I'm really confused right now. For as long as I remember, my parents have called congee "zuo." I looked up congee on wikipedia and found that the Chinese word for congee is "zhou." I googled everywhere, I can not find evidence that congee is also called "zuo" in Chinese. I feel cheated.

Anyway, DY wasn't feeling to hot this afternoon (or so he says), so I cooked up a pot of congee for him. Congee is basically a rice porridge that is light and easy on the stomach (perfect for the unwell). Typically, my family makes regular white rice congee or sweet congee with red beans, but my preference is actually inspired by my last meal in Hong Kong. In the Hong Kong airport before my departure back to the states, I grabbed a bowl of chicken and black preserved egg congee from a fast food chain restaurant. It was unbelievably good and exactly what I needed.

I've made chicken congee a few times now, but as a novice I started with this recipe. Now, I just eyeball it and adjust accordingly. It's so easy to make, especially with leftovers. Below is an extremely rough recipe (until I can get actual measurements).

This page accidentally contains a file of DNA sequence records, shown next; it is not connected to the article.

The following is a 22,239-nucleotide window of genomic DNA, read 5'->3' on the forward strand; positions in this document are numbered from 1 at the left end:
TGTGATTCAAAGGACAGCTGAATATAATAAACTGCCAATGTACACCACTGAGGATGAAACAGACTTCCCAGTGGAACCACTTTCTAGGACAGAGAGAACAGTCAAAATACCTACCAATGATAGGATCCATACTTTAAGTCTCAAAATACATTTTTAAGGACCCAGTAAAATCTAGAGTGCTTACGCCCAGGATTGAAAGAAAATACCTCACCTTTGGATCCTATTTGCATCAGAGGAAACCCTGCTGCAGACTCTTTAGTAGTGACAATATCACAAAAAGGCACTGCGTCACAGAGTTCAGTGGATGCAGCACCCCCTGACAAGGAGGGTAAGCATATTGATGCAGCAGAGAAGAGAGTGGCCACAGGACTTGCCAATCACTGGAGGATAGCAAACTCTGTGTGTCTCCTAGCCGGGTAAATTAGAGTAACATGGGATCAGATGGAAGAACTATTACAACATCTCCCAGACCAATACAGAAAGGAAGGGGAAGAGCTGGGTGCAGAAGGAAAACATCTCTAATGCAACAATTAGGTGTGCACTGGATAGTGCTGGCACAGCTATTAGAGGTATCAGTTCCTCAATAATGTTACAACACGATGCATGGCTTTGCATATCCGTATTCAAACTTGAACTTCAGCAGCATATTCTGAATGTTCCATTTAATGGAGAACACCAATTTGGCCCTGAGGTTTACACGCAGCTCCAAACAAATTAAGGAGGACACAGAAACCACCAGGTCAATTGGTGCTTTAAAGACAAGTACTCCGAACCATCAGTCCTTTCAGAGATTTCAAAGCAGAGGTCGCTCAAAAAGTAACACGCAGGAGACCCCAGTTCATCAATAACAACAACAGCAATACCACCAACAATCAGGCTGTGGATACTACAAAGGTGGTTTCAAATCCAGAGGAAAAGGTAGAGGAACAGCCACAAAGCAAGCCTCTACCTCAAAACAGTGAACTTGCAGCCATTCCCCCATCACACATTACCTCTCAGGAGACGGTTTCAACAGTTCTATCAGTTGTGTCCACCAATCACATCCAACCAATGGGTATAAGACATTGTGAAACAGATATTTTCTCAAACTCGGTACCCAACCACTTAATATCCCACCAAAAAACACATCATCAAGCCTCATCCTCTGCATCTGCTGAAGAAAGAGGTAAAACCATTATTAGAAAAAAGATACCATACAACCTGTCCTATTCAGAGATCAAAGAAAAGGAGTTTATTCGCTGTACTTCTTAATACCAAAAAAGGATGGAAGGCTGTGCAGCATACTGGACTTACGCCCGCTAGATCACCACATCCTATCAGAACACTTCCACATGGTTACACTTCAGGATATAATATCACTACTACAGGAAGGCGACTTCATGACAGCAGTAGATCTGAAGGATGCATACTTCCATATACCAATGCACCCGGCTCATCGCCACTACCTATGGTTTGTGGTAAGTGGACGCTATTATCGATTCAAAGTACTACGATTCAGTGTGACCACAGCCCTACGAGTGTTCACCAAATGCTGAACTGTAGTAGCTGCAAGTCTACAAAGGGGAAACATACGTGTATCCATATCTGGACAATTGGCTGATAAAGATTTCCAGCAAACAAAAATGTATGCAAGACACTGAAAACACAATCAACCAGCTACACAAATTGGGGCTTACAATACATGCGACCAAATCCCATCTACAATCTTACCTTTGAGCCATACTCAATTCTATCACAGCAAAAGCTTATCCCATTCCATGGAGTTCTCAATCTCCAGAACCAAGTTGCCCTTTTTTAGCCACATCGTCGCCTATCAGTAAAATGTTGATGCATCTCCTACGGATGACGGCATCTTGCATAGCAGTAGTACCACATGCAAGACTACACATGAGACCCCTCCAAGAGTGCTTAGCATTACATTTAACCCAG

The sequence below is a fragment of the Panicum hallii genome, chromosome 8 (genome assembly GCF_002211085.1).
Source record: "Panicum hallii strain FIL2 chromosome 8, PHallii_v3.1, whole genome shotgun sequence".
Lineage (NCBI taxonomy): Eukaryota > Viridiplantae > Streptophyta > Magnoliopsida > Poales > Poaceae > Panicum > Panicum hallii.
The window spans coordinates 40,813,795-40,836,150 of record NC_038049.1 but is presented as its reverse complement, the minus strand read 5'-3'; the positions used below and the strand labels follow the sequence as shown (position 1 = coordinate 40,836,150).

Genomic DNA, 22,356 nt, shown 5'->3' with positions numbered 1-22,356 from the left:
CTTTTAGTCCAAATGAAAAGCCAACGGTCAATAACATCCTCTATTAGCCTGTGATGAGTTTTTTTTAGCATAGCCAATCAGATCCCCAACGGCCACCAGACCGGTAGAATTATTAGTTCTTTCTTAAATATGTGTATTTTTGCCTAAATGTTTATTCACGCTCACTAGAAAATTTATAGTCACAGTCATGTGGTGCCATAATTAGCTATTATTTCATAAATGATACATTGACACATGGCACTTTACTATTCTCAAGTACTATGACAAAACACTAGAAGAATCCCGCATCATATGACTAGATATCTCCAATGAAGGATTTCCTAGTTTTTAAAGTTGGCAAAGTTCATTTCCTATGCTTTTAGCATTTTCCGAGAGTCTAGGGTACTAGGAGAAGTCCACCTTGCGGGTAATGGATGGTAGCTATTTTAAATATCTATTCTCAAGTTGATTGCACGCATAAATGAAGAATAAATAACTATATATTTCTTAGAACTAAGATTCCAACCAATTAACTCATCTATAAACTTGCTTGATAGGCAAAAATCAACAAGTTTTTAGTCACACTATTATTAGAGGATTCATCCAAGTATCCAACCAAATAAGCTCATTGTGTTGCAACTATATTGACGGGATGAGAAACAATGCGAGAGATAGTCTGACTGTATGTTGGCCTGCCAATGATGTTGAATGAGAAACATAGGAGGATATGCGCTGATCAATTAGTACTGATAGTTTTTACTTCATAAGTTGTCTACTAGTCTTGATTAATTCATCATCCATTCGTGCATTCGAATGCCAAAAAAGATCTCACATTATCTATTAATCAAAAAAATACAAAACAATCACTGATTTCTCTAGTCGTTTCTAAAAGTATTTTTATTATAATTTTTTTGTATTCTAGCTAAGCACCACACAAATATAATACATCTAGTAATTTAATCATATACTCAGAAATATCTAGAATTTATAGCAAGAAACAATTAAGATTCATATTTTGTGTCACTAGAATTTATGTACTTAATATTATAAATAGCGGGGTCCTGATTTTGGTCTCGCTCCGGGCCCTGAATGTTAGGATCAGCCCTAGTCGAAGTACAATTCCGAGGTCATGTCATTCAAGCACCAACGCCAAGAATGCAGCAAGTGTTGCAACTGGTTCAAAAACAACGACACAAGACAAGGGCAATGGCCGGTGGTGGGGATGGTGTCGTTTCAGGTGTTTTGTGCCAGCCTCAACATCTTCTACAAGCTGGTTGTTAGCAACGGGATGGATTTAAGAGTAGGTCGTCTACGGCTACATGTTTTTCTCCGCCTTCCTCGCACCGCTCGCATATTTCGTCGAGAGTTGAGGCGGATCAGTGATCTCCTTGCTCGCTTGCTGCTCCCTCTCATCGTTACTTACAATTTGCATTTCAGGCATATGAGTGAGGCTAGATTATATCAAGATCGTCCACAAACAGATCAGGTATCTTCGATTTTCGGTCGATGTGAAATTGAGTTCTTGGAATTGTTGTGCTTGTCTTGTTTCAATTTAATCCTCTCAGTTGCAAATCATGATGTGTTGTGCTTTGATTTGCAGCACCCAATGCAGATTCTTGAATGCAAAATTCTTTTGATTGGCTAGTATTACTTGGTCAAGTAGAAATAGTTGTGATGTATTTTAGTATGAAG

Chicken Congee
Yield: Serves 4-6

Chicken, cooked and shredded
Rice, cooked
Chicken Broth
Ginger, cut into 1 inch pieces
White pepper powder

Place cooked rice and ginger pieces in a pot and add 1 part water and 2 parts chicken broth until it covers all of the rice. Cook on medium and stir occasionally until rice has broken down and thickened into a porridge-like consistency.

Once porridge-like, add shredded chicken (and a chicken leg bone or some sort of bone for flavor if you like)and continue to stir. Any time too much liquid seems to have evaporated, add more water and chicken broth in the previously said proportions.

Taste the congee and see if it has a full-bodied flavor. Before serving, stir in a dash of white pepper powder and, only if you want, some salt.

Wow, that was so vague. But I swear it gets the job done for me. I'll try to post some actually numbers and measurements later for future reference for me.


Anonymous said...

'zuo' is Shanghainese while 'zhou' is Mandarin :-)


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